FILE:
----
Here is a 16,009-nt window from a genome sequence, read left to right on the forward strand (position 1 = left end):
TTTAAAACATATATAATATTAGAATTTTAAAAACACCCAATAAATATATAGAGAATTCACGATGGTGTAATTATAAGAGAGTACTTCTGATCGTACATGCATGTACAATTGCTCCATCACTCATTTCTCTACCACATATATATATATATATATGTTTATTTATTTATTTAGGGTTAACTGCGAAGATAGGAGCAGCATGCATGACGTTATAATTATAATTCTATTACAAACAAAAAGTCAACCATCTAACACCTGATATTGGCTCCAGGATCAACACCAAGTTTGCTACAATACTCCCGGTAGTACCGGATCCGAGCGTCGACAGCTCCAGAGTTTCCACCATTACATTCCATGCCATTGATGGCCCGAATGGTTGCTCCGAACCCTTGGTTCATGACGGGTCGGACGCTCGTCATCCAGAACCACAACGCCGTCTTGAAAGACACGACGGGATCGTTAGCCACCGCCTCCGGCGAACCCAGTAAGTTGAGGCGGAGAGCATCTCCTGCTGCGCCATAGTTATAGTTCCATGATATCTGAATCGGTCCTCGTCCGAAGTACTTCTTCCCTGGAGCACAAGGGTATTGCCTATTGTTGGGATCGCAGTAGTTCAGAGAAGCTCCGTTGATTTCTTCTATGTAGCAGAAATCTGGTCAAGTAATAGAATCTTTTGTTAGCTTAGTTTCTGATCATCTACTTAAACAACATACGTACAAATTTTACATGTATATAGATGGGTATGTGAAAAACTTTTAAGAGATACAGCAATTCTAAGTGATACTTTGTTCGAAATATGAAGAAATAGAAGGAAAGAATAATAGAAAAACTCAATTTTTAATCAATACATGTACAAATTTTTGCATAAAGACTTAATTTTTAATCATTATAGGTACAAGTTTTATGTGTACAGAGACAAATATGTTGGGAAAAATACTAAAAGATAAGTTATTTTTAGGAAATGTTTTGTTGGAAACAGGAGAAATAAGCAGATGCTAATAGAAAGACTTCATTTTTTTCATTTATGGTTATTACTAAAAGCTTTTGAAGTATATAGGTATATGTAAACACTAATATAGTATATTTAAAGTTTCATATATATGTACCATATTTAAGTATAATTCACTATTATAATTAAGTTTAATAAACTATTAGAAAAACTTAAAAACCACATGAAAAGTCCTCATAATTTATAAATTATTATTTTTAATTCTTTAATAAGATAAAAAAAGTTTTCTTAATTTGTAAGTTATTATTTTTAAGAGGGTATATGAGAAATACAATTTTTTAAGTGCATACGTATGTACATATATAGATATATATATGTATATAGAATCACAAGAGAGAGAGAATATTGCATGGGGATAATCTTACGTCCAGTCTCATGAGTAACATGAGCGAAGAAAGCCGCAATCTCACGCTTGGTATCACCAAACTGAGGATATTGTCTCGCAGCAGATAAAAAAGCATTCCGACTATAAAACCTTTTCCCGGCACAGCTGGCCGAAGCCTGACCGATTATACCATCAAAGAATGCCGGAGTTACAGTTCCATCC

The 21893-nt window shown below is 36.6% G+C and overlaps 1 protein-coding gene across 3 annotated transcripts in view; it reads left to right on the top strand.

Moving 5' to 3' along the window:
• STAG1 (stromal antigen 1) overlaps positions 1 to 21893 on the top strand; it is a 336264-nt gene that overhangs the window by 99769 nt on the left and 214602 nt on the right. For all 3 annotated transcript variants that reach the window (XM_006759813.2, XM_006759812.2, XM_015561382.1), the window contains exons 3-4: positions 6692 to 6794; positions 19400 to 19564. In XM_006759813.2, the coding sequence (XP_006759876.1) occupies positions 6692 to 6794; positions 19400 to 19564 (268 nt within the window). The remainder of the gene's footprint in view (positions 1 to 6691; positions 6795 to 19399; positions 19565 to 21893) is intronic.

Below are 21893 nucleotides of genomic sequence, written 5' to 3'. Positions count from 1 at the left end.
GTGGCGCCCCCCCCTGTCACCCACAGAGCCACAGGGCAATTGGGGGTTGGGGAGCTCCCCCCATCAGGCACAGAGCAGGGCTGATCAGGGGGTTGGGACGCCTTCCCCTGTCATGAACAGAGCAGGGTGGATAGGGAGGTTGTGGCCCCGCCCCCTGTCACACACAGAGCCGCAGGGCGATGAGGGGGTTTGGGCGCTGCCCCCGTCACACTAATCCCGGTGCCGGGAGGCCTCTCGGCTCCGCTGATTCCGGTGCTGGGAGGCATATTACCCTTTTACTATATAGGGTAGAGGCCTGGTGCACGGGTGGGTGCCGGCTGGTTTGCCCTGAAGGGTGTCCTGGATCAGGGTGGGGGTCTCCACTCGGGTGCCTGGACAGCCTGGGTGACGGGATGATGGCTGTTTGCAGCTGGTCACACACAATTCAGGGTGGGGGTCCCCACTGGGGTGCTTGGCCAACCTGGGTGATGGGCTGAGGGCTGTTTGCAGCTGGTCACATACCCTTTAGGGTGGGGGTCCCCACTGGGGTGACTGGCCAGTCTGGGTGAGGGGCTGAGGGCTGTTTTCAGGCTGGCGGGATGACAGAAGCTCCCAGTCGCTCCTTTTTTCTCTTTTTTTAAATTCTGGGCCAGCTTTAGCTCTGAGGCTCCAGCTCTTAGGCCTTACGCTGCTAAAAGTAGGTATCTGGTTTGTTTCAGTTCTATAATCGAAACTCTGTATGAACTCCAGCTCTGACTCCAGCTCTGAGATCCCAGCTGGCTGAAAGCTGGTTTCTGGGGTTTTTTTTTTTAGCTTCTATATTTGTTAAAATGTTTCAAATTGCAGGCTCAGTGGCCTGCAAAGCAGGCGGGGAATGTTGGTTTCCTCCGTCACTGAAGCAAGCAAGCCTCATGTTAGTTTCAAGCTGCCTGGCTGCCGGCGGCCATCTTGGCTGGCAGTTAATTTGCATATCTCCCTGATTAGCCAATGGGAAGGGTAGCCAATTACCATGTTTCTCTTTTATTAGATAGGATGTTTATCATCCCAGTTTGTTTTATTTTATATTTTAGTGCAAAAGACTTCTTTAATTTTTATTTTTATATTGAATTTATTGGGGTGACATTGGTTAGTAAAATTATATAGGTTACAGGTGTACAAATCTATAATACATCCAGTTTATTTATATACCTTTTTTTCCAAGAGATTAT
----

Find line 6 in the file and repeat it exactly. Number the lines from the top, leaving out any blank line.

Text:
Below are 21893 nucleotides of genomic sequence, written 5' to 3'. Positions count from 1 at the left end.